How Child Support Can Affect a Recipient’s Disability Benefits

April 16, 2020
Dayes Law Firm

Paying child support can affect your disability benefits in numerous ways, especially if you are late making payments. How child support obligations will impact qualifying for Social Security or obtaining disability payments will depend on the type of benefits you receive, how much you receive every month, and whether the court has ordered your wages to be garnished, among other factors.

If your disability claim has been denied, the Phoenix Social Security Disability lawyers at Dayes Law Firm may be able to assist. We are prepared to review your situation and discuss your potential legal options in a free consultation.

Disability Benefits and Child Support Obligations

If you have a disabling condition and are eligible for disability benefits, you still have an obligation to pay child support as mandated by the courts. These child support payments will likely continue until your youngest child turns 18 years old or graduates from high school, whichever comes later.

The courts do however understand that suffering from a permanent or long-term disability can prevent you from working and earning the same amount of money as before. In these situations, disability recipients may be able to get their child support payments modified. This would require asking the courts to lower the amount of child support you are responsible for based on your new monthly income.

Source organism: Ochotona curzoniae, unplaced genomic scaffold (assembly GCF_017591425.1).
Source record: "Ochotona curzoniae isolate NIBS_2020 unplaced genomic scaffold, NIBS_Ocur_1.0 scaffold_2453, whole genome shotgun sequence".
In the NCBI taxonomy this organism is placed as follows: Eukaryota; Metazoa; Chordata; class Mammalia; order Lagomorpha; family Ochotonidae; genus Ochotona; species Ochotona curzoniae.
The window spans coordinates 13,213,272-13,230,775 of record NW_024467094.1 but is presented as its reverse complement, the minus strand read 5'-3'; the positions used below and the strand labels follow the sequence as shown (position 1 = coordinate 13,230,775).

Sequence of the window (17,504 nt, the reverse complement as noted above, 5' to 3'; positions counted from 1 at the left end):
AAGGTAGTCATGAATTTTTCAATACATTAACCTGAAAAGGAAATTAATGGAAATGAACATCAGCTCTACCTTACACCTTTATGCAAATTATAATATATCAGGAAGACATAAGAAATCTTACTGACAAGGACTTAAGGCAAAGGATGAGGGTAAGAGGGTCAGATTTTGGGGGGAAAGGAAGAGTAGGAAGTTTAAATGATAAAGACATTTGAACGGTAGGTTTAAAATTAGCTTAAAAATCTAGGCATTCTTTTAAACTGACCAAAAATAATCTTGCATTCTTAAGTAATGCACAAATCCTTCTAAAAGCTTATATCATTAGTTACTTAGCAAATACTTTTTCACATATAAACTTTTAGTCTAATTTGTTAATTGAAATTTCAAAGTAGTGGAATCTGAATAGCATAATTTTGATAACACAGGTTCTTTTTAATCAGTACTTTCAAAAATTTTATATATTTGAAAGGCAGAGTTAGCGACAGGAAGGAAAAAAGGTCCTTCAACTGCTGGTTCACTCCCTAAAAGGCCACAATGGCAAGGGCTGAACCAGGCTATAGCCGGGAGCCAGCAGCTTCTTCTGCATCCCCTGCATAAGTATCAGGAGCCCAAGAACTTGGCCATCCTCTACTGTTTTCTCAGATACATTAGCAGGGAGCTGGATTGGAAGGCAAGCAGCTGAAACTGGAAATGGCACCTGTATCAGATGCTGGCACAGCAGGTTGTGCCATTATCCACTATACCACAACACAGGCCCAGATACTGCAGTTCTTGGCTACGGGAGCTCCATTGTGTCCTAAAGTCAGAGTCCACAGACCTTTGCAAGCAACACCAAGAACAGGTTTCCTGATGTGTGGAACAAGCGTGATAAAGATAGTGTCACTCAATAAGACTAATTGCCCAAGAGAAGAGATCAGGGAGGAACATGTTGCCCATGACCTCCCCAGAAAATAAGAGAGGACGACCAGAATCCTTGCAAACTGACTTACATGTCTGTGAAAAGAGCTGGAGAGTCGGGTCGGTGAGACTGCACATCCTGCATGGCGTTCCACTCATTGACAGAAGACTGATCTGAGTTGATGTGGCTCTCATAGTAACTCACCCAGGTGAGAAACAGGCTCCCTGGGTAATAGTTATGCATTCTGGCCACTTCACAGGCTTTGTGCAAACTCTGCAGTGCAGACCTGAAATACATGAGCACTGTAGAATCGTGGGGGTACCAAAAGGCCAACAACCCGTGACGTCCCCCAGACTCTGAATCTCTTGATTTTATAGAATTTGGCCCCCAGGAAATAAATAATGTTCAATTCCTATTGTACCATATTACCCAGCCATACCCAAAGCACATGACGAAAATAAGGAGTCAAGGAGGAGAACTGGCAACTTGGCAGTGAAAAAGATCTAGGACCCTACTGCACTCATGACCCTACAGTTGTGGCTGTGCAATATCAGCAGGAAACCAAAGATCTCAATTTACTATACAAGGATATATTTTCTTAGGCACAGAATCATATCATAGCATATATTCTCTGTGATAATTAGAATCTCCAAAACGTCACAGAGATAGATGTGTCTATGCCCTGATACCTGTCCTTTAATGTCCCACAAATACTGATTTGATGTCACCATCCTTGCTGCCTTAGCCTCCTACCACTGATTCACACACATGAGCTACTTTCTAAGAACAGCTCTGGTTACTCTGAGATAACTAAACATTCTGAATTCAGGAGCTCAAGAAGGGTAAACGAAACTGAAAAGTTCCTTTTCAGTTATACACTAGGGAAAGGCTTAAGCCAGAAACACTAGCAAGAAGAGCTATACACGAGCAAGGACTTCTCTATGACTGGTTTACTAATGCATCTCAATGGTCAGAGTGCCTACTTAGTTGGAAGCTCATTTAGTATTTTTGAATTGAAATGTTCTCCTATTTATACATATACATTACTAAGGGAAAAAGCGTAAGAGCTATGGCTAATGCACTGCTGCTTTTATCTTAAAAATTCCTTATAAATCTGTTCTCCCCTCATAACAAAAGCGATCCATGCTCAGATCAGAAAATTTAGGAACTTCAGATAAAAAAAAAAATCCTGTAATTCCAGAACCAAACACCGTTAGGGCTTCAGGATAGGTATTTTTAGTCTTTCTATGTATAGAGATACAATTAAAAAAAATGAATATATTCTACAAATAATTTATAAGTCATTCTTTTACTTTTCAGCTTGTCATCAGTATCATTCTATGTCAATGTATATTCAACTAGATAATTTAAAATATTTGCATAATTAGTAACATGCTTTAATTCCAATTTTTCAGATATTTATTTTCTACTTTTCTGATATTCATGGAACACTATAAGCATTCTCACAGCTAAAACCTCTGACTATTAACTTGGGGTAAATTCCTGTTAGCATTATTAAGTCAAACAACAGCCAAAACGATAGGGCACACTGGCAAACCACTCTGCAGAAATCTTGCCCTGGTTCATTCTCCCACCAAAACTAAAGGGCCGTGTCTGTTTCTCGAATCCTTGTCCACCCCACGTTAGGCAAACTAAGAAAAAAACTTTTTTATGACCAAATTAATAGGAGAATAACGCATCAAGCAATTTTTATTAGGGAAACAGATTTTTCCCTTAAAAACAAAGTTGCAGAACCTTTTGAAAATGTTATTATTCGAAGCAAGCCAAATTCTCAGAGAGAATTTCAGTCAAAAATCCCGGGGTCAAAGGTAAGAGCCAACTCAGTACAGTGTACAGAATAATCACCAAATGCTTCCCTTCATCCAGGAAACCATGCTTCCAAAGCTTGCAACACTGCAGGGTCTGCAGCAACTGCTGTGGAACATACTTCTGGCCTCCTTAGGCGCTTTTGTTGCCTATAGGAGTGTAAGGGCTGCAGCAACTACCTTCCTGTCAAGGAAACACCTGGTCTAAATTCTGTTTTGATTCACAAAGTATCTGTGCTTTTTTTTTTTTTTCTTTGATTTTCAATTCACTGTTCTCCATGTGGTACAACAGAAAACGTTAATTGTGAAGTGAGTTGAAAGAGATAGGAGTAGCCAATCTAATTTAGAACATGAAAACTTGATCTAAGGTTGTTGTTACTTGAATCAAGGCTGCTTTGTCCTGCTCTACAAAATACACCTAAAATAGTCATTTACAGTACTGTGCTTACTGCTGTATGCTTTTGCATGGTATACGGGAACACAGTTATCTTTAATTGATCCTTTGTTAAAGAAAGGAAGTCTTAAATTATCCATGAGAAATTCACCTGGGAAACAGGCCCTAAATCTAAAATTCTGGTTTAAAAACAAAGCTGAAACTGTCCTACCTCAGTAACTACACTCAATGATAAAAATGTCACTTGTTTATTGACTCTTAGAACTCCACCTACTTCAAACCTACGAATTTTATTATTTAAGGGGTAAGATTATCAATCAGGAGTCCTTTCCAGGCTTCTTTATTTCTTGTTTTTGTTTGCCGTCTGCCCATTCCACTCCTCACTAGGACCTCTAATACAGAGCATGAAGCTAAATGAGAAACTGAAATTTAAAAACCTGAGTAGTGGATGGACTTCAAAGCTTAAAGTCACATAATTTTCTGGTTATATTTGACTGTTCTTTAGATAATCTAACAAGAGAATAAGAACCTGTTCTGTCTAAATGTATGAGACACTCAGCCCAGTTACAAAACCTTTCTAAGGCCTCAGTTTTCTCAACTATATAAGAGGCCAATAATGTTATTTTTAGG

Disability Benefits and Child Support Arrears

Many disability recipients often worry that the courts may garnish their disability payments if they owe arrears or late child support payments. This will depend on the type of disability benefits you receive.

Disability Payments That Can be Garnished

If you are receiving Social Security Disability Insurance (SSDI), the courts can garnish a portion of your monthly disability payments to fulfill your child support obligations. However, if you are receiving Supplemental Security Income (SSI), which are disability benefits issued to individuals with a low income, these payments cannot be garnished by the courts under the protection of the Social Security Act.

Being Able to Garnish Back Pay

If you receive back pay by the Social Security Administration (SSA) and you still owe past-due child support, the court can garnish this back pay to fulfill your child support obligations. It is important to note that the courts cannot take your entire back payment, only a percentage may be garnished.

Contact Us For More Information

If you are still unsure about how your child support obligations will affect your disability benefits, we recommend reaching out to our disability lawyers at our firm as soon as possible. We have helped many of our clients over the years apply for disability benefits or appeal denied SSDI or SSI claims.

Our consultations are free of charge and completely confidential. We charge no upfront fees unless you obtain the benefits you need.

We are available to take your call 24/7. 1-800-503-2000.